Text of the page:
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• Basics Understanding of Brands
• Definitions
• Branding Concepts
• Functions of Brand
• Significance of Brands
• Different Types of Brands
• Co branding
• Store brands.
• A brand can take many forms, including a
name, sign, symbol, color combination or
• A legally protected brand name is called a
• The word brand has continued to evolve to
include identity - it affects the personality of a
product, company or service.
It is possible to brand everything……
• A physical good (Nestle soup, Pantene shampoo or
Maruti Swift
• A service (Kingfisher Airlines, TATA AIG medical
• A store (Big Bazaar, BATA stores),
• A place (The state of Tamilnadu),
• An event (Chittirai festival)
• A person (Shahrukh Khan, Sachin Tendulkar,
Kalam, Tiger Woods, Roger Federer)
• An organization (PSNACET, UNICEF or BCCI)
• Godrej acquired Hit and Goodnight brands of
mosquito repellents for a consideration of
Rs.131 crores.
• Marico acquired Saffola and Parachute
brands for an estimated of Rs.30 crores from
Bombay Oil Industries.
• Philip Morris bought Kraft brand for $12.9
• Brands are new avatars for fighting
competition and achieving superiority.
The AMA defines it as:
• "A brand is a name, term, sign, symbol, or design, or a
combination of them, intended to identify the goods or
services of one seller or group of sellers and to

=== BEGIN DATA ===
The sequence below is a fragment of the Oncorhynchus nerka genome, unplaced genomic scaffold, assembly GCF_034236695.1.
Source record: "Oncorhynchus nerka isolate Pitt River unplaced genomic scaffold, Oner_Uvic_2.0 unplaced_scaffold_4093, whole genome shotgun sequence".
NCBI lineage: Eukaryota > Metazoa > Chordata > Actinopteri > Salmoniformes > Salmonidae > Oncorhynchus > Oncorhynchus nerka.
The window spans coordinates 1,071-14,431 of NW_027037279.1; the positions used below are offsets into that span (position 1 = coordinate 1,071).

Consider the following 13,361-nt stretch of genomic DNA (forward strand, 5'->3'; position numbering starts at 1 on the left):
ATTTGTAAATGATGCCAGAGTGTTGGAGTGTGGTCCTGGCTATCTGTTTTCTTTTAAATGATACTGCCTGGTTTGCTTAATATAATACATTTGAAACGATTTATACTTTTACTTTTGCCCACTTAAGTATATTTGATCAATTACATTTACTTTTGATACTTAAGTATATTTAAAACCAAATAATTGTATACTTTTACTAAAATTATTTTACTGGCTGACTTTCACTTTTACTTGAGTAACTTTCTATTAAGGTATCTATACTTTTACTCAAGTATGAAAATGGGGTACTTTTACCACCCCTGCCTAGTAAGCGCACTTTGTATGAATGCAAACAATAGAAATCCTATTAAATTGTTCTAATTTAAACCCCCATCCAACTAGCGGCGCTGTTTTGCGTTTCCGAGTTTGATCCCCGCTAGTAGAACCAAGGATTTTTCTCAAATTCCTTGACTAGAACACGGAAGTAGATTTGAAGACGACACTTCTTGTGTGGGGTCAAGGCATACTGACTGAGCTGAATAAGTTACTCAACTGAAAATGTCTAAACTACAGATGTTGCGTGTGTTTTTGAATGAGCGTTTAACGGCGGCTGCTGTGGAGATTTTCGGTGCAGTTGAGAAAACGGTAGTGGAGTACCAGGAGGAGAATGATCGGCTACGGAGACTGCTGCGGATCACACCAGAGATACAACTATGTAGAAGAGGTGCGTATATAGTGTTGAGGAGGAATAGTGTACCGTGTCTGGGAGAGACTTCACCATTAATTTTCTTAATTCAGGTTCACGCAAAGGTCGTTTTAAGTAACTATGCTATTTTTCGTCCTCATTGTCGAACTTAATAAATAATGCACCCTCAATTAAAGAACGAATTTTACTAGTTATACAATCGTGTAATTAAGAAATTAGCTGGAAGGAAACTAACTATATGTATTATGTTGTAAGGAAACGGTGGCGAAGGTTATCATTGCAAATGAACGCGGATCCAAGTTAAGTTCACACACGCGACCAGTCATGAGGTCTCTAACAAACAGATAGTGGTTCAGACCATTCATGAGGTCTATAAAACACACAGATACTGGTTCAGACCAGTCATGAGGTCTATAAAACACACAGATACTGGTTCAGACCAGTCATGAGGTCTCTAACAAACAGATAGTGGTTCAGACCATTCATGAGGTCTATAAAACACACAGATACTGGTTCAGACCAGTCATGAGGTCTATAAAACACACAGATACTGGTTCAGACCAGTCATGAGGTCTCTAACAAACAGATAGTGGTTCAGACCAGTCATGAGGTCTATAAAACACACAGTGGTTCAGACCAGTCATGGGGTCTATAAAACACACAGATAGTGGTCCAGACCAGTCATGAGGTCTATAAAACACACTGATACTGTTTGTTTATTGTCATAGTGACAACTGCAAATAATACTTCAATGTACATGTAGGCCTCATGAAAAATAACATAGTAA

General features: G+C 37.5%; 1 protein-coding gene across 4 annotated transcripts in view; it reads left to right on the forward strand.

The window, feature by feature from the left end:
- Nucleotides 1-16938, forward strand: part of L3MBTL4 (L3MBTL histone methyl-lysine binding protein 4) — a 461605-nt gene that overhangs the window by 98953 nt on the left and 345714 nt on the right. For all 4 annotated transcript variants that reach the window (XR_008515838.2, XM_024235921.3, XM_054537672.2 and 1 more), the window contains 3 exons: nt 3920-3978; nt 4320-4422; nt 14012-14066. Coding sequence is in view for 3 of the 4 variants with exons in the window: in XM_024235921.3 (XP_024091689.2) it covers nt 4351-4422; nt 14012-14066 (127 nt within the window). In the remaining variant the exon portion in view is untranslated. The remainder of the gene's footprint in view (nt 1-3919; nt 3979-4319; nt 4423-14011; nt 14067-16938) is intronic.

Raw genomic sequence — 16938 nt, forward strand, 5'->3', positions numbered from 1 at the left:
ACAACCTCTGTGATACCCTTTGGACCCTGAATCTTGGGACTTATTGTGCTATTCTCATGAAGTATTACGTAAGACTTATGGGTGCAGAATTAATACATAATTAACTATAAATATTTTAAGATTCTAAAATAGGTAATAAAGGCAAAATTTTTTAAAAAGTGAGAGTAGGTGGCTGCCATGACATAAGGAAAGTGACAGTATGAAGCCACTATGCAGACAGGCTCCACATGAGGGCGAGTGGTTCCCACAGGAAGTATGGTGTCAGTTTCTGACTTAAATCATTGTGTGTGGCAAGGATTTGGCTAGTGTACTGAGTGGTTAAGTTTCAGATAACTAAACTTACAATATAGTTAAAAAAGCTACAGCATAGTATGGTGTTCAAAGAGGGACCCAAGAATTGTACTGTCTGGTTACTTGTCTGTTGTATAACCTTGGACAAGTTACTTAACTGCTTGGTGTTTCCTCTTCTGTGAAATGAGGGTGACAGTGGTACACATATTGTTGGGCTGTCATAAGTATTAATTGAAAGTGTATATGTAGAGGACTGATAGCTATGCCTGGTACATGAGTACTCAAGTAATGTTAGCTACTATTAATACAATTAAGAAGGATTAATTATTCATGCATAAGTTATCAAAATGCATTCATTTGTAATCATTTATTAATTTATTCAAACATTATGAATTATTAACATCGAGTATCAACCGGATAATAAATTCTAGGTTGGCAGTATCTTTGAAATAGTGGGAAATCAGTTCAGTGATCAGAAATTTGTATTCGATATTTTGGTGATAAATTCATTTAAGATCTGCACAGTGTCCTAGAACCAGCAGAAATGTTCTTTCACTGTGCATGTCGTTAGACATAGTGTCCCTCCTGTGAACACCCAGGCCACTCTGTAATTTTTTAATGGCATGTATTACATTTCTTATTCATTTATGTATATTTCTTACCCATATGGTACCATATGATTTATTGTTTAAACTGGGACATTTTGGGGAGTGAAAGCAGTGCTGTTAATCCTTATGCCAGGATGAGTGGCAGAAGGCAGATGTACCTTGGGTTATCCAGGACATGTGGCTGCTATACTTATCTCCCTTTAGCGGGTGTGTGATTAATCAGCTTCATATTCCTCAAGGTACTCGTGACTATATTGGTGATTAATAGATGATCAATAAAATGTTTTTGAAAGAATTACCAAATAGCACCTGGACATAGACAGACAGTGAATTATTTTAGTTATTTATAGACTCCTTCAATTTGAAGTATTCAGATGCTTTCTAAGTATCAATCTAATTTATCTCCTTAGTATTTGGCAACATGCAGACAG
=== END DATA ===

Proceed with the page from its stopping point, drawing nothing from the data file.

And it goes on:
differentiate them from those of competitors."
There are three aspects of this definition.
• Firstly, it focuses on 'What' of the brand.
• Secondly, it emphasizes on what the brand 'does'.
• Brand is the personality that identifies a product, service
or company (name, term, sign, symbol, or design, or
combination of them) and how it relates to key
constituencies: customers, staff, partners, investors etc.
• A brand name is used by the marketers because of the roles it can
perform. It identifies the product or service. This helps consumers to
specify, reject or recommend brands. This is how string brands
become part and parcel of a consumer's life.
• Secondly, brands help in communication. Brands communicate either
openly or subconsciously.
• For instance, the brand 'Fair and Lovely' Communicates what the
product does. Similarly, a brand like Johnson and Johnson is a
symbol of expression of a mother's love.
• Finally, a brand becomes an asset or property which only the owner
has the right to use. The brand property is legally protected. All the
registered names are the valuable assets of the owners.
• Coca-Cola brand name is perhaps the most valued asset of Coca-
Cola Corporation.
• Brands were seen to perform identification and
differentiation functions. But mere identification may not
be a sufficient condition for survival in competitive
• For instance, the brand Premier identified the
automobiles with the Premier Automobiles Limited very
• At the same time the 'Premier' brand distinguished
these cars from rest of the competitors Iike Hindustan
Motor's Ambassador, Maruti, and others.
The customers' choice behavior is influenced by five types
of values which they tend to satisfy:
• First, the functional value: It is the physical or functional
performance of the product or service.